The snow birds are right. Migrating to Florida is nice.
While it’s been a little chilly in Florida by Southern standards, I can tell you one thing: I don’t miss snow. At all. The fall here in Florida in these past few days have been very similar to the winters I grew up with in the Southeast of Brazil: pretty cold, but not cold enough to warrant a parka and tuque (though some Floridians would beg to differ—both about the need for these items, as well as about what the latter should be called).
“Mama, spanish moss is like your hair! If you pull it, it boings back up again!” Truly, these interesting epiphytic plants do look like strings of curly green hair hanging down from nearly every tree in Savannah, Georgia. The scenery they provide, for those who haven’t been here long enough to take it for granted, looks like something out of a fantasy tale.
It reaches out its arms in all directions, seemingly wanting to spread its being to the farthest corners of this estate. These branches are magnificent, and this tree is almost as tall as the tales told about it. But at 65 feet, the height of this tree isn’t what first catches your attention: the span of its branches are the most impressive thing about the Angel Oak.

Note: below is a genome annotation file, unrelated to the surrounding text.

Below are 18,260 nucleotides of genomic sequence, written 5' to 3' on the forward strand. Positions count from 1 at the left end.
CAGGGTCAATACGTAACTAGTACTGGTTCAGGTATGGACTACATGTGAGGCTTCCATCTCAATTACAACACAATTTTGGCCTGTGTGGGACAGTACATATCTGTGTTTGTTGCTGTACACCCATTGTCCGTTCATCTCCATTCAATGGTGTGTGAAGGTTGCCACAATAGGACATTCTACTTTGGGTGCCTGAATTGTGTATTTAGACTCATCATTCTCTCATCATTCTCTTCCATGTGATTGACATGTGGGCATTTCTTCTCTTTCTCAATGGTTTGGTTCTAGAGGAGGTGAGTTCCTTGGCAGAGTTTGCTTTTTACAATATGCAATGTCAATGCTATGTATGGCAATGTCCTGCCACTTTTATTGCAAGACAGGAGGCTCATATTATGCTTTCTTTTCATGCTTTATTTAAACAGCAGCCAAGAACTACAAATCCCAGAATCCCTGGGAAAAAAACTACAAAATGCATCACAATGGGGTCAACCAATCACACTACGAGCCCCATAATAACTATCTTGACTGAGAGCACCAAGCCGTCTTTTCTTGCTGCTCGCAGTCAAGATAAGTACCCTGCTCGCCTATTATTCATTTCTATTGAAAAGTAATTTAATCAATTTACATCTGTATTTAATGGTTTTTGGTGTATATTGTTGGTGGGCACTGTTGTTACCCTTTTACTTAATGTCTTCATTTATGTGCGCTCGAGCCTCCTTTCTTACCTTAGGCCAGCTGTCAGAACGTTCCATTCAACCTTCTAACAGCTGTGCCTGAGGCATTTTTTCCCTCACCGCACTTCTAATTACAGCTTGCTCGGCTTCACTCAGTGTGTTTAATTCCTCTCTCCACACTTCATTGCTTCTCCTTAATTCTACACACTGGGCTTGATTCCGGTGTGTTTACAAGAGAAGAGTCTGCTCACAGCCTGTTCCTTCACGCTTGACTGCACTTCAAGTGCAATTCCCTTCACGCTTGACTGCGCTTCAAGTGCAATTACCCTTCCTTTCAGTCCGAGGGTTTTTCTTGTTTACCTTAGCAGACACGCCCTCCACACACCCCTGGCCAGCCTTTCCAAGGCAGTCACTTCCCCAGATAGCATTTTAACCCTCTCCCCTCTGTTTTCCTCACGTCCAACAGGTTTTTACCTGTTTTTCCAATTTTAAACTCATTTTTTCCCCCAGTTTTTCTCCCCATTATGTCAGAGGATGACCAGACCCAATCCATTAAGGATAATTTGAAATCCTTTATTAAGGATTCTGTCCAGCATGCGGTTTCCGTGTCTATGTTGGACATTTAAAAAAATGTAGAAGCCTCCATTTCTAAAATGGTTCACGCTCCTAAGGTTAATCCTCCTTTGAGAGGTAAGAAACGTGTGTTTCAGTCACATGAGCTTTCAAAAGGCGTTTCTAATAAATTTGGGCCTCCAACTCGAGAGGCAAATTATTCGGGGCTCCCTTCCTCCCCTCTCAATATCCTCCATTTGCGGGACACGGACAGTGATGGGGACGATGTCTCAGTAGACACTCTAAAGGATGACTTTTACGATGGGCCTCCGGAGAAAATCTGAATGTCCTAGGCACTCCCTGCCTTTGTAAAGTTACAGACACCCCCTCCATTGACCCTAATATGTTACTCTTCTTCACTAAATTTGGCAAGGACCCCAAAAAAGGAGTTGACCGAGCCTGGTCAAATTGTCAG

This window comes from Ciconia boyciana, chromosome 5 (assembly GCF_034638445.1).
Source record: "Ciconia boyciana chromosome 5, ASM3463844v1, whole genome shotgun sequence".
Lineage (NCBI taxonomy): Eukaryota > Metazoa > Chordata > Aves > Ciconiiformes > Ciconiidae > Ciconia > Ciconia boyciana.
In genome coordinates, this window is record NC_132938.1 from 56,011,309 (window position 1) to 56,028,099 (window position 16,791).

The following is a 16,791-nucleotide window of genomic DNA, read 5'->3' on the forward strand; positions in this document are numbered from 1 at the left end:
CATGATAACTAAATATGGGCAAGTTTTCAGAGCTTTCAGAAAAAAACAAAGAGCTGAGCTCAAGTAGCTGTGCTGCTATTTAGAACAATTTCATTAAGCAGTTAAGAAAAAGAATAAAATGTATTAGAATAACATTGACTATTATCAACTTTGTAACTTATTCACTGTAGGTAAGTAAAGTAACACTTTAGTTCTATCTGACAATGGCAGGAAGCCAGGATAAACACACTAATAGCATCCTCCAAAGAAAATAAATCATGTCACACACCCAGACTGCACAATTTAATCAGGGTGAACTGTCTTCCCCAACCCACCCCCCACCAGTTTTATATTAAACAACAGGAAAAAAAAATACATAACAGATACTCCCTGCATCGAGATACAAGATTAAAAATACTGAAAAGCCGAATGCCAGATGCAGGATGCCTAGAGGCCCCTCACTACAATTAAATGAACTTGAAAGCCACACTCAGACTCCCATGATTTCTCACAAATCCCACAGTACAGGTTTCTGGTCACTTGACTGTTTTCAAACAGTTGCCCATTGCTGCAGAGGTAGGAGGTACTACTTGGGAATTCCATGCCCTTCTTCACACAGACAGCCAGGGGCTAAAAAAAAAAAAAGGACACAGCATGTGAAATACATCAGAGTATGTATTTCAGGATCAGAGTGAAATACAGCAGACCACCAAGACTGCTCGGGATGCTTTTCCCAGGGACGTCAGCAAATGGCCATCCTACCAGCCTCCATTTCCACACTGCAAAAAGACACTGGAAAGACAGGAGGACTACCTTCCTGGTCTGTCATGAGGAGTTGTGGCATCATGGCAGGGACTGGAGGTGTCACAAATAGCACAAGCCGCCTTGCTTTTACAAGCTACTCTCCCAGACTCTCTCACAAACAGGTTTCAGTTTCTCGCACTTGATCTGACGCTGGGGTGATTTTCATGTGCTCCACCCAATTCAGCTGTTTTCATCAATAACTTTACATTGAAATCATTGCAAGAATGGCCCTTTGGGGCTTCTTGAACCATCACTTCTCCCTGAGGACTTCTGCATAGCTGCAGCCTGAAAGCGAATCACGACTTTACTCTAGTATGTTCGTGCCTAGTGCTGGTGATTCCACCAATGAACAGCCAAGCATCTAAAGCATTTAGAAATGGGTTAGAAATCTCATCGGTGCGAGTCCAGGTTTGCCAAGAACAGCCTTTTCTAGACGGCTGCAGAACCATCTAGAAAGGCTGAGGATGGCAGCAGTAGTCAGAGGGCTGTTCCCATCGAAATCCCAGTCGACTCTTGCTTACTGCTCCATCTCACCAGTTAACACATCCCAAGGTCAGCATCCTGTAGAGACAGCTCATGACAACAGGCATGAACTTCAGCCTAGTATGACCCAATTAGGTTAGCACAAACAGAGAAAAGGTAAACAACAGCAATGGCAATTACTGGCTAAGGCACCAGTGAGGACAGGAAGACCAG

Ten years ago, I sat on this same swing and breathed in the ocean breeze. And for a moment, all was well in the world. Now, ten years later, as I sit here with my three beautiful children and we swing to our heart’s content while looking out onto the water, the happiness is just as palpable as all those years ago, when it was just Dan and me on a great adventure across Canada and the U.S.
Dan and I have to stifle a giggle when the priest announces that there is a pancake breakfast after mass.
We enjoyed our time in New York City, but I think Dan and I agree… the big city just isn’t for us.